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Dev Biol. 2006 Sep 15;297(2):374-86. Epub 2006 May 11.

Distinct signals from the microbiota promote different aspects of zebrafish gut differentiation.

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Institute of Neuroscience, University of Oregon, Eugene, OR 97403, USA.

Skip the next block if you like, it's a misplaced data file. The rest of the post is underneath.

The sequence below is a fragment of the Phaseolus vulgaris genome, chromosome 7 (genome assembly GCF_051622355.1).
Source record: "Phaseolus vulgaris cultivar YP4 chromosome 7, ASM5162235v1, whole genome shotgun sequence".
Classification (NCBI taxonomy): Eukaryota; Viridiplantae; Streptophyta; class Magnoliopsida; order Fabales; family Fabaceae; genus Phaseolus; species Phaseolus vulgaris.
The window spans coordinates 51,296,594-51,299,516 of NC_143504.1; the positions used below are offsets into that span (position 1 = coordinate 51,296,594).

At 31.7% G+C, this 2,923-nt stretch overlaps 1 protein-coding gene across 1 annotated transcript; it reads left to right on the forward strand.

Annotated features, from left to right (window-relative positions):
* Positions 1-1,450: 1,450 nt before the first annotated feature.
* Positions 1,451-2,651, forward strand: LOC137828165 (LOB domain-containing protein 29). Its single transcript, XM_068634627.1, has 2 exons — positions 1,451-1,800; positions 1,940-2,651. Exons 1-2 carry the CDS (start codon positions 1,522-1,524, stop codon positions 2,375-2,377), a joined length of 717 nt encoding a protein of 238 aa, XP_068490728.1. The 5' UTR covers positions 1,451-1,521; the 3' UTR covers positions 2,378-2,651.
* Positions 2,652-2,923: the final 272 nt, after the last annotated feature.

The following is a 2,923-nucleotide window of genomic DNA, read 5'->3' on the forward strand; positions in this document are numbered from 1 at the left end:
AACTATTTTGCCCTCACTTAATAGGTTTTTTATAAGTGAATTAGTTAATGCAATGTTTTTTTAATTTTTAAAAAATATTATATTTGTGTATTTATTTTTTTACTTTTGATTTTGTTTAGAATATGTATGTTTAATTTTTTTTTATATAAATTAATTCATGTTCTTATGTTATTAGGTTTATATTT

All animals exist in intimate associations with microorganisms that play important roles in the hosts' normal development and tissue physiology. In vertebrates, the most populous and complex community of microbes resides in the digestive tract. Here, we describe the establishment of the gut microbiota and its role in digestive tract differentiation in the zebrafish model vertebrate, Danio rerio. We find that in the absence of the microbiota, the gut epithelium is arrested in aspects of its differentiation, as revealed by the lack of brush border intestinal alkaline phosphatase activity, the maintenance of immature patterns of glycan expression and a paucity of goblet and enteroendocrine cells. In addition, germ-free intestines fail to take up protein macromolecules in the distal intestine and exhibit faster motility. Reintroduction of a complex microbiota at later stages of development or mono-association of germ-free larvae with individual constituents of the microbiota reverses all of these germ-free phenotypes. Exposure of germ-free zebrafish to heat-killed preparations of the microbiota or bacterial lipopolysaccharide is sufficient to restore alkaline phosphatase activity but not mature patterns of Gal alpha1,3Gal containing glycans, indicating that the host perceives and responds to its associated microbiota by at least two distinct pathways.

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